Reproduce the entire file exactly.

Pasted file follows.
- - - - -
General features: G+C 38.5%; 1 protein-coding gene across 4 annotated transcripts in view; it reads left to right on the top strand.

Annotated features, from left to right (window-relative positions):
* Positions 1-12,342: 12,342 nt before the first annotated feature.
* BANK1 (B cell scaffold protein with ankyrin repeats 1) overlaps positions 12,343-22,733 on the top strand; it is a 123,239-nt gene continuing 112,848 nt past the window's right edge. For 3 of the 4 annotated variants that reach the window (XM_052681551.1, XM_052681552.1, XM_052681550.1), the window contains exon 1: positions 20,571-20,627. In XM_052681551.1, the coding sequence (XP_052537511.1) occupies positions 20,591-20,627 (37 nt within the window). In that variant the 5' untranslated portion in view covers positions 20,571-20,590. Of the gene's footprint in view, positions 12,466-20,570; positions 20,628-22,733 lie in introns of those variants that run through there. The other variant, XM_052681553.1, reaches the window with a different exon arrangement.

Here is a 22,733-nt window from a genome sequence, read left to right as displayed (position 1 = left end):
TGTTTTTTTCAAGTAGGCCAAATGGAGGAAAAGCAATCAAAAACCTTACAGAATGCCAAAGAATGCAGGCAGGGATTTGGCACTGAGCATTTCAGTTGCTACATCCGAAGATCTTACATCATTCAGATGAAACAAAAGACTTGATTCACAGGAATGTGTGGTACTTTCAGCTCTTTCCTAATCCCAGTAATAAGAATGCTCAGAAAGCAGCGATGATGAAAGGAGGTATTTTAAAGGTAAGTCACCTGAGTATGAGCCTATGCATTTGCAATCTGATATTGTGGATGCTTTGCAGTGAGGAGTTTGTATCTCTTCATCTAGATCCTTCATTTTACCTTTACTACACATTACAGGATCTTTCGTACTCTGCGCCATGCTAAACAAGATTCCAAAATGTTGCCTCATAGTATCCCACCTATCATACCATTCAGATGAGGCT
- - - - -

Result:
General features: G+C 38.5%; 1 protein-coding gene across 4 annotated transcripts in view; it reads left to right on the top strand.

Annotated features, from left to right (window-relative positions):
* Positions 1-12,342: 12,342 nt before the first annotated feature.
* BANK1 (B cell scaffold protein with ankyrin repeats 1) overlaps positions 12,343-22,733 on the top strand; it is a 123,239-nt gene continuing 112,848 nt past the window's right edge. For 3 of the 4 annotated variants that reach the window (XM_052681551.1, XM_052681552.1, XM_052681550.1), the window contains exon 1: positions 20,571-20,627. In XM_052681551.1, the coding sequence (XP_052537511.1) occupies positions 20,591-20,627 (37 nt within the window). In that variant the 5' untranslated portion in view covers positions 20,571-20,590. Of the gene's footprint in view, positions 12,466-20,570; positions 20,628-22,733 lie in introns of those variants that run through there. The other variant, XM_052681553.1, reaches the window with a different exon arrangement.

Here is a 22,733-nt window from a genome sequence, read left to right as displayed (position 1 = left end):
TGTTTTTTTCAAGTAGGCCAAATGGAGGAAAAGCAATCAAAAACCTTACAGAATGCCAAAGAATGCAGGCAGGGATTTGGCACTGAGCATTTCAGTTGCTACATCCGAAGATCTTACATCATTCAGATGAAACAAAAGACTTGATTCACAGGAATGTGTGGTACTTTCAGCTCTTTCCTAATCCCAGTAATAAGAATGCTCAGAAAGCAGCGATGATGAAAGGAGGTATTTTAAAGGTAAGTCACCTGAGTATGAGCCTATGCATTTGCAATCTGATATTGTGGATGCTTTGCAGTGAGGAGTTTGTATCTCTTCATCTAGATCCTTCATTTTACCTTTACTACACATTACAGGATCTTTCGTACTCTGCGCCATGCTAAACAAGATTCCAAAATGTTGCCTCATAGTATCCCACCTATCATACCATTCAGATGAGGCT